Physicians and other healthcare industry professionals should consider establishing their practices as legal business entities. Understanding the most significant features of these popular options will help you make the most appropriate decision for your practice. 

Sole Proprietorship

Sole proprietors make their own decisions and pay for a license, permit, and business name registration, making this business entity easy and inexpensive to establish.

Owners record their practice’s net profits and losses on an IRS Schedule C form, which they use to calculate their individual income tax payments. Sole proprietors assume all liability for claims against their practices, not including medical malpractice, for which they must carry insurance policies. 


Healthcare professionals may choose to share expenses and can rely on each others’ expertise to achieve success. However, partners are responsible for their own and each other’s expenses and medical liability and sign legally binding agreements outlining the details of their arrangement and how to dissolve it. 

Limited Liability Partnership

This entity may exempt any of the partners from specific responsibilities under certain circumstances.    For example, one partner may give up some of the profits while having no liability for the partnership’s debts.

C Corporation

The percentage of ownership determines the financial and management rights of a C Corp’s members.  For this reason, C Corps attract healthcare industry investors who can acquire a significant stake in the corporation from owners who may transfer their shares to anyone they choose. 

This structure protects shareholders’ assets from various business liabilities. Still, shareholders must incur the expense of paying taxes on both corporate and personal income and file two separate tax returns.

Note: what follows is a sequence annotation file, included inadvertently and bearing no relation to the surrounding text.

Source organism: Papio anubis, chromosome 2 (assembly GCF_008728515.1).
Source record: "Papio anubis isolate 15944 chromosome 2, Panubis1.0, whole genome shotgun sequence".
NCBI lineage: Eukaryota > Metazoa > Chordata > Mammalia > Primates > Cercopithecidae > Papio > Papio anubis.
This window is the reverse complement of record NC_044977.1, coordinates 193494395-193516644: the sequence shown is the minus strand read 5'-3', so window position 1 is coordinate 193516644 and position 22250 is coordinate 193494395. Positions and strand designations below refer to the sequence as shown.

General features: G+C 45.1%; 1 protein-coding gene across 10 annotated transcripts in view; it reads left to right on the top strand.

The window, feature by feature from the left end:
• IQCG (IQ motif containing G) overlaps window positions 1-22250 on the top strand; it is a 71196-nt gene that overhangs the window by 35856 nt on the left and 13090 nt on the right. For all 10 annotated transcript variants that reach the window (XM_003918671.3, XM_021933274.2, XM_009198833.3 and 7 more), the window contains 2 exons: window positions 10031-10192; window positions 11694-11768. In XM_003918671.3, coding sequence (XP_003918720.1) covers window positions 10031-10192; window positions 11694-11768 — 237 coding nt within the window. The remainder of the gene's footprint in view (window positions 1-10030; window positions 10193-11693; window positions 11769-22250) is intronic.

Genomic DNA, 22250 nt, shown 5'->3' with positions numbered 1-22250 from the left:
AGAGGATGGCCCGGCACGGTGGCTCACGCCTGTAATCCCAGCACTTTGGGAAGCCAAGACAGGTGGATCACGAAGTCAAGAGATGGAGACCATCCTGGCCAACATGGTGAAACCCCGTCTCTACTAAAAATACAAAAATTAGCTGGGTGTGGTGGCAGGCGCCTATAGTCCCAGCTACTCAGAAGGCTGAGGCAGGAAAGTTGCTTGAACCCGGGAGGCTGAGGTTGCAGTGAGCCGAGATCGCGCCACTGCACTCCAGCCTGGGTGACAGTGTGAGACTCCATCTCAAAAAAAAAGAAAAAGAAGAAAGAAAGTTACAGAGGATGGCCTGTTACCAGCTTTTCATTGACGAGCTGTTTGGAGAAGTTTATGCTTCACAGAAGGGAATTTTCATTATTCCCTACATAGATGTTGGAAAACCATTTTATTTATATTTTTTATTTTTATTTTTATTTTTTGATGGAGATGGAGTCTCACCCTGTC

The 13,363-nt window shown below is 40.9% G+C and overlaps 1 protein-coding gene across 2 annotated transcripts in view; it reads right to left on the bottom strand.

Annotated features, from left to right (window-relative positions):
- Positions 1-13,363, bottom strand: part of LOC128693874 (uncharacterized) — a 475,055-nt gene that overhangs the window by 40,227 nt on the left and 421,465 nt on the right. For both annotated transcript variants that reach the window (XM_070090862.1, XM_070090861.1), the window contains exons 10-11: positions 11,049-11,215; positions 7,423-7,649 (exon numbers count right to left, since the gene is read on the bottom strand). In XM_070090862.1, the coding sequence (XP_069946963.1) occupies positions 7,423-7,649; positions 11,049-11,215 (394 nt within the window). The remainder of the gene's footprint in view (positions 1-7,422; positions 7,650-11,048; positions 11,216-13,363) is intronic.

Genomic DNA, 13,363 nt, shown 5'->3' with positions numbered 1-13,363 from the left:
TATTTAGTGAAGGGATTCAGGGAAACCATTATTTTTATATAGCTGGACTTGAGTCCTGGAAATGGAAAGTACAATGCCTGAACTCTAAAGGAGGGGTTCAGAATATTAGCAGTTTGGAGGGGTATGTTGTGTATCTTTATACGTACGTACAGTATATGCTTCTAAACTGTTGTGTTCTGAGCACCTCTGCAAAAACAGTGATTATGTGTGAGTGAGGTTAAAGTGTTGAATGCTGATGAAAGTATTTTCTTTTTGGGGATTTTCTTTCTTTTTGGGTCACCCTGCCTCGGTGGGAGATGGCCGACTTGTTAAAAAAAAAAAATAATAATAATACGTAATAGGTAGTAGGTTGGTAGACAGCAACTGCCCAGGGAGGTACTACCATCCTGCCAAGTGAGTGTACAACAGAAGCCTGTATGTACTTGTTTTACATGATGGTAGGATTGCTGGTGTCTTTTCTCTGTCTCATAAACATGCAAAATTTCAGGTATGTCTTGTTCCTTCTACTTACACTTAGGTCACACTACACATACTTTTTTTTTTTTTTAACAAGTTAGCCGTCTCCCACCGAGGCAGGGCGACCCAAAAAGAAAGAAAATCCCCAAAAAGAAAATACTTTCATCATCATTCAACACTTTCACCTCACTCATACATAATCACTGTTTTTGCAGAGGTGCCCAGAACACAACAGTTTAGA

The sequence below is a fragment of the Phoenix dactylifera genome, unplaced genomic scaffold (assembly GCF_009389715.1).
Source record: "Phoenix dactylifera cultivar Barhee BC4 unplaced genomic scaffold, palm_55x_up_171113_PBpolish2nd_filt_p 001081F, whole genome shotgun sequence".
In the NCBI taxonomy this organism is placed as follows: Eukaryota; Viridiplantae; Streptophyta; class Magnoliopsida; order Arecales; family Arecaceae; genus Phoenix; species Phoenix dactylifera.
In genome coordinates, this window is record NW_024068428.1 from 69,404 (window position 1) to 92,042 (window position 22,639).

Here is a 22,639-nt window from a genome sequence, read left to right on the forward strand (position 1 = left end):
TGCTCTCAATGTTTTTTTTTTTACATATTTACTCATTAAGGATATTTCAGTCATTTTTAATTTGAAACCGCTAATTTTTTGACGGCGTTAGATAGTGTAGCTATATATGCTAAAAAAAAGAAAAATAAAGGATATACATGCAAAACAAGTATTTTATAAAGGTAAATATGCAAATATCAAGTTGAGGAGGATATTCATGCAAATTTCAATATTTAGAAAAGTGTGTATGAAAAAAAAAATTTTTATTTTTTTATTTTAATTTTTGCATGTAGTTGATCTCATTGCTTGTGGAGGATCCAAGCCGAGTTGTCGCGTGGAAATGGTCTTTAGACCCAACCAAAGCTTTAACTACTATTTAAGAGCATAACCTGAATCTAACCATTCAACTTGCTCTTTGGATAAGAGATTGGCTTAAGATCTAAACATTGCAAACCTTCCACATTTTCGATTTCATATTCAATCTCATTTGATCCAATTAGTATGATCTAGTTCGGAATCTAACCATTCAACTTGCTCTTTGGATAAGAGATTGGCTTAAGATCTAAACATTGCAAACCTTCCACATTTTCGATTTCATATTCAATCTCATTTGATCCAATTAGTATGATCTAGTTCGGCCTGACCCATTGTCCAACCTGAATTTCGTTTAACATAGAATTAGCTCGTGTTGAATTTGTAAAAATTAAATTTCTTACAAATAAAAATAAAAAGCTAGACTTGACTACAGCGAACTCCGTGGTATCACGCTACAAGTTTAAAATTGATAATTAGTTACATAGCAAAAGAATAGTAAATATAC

S Corporation

A significant advantage of an S Corp over a C Corp is that it distributes income directly to shareholders and taxes them only once at the individual level. In addition, shareholders can deduct up to 20% of the business’s income and use business losses to offset their tax obligations.

S Corps may not have more than 100 shareholders who may not freely transfer their stock. All shareholders’ stock is valued equally, making preferential treatment of some shareholders impossible. Investors may find this arrangement less enticing than what they can obtain through a C Corp.

Limited Liability Company

In states that allow health professionals to form LLCs, members can combine the advantages of partnerships and corporations, including distributions of profits and protection of personal assets from creditors, legal judgments, and financial liability not associated with malpractice. For tax purposes, members must file IRS form 1065, showing their percentage of ownership and taxable income.

Healthcare industry professionals should carefully consider the pros and cons of multiple business entities before making a choice.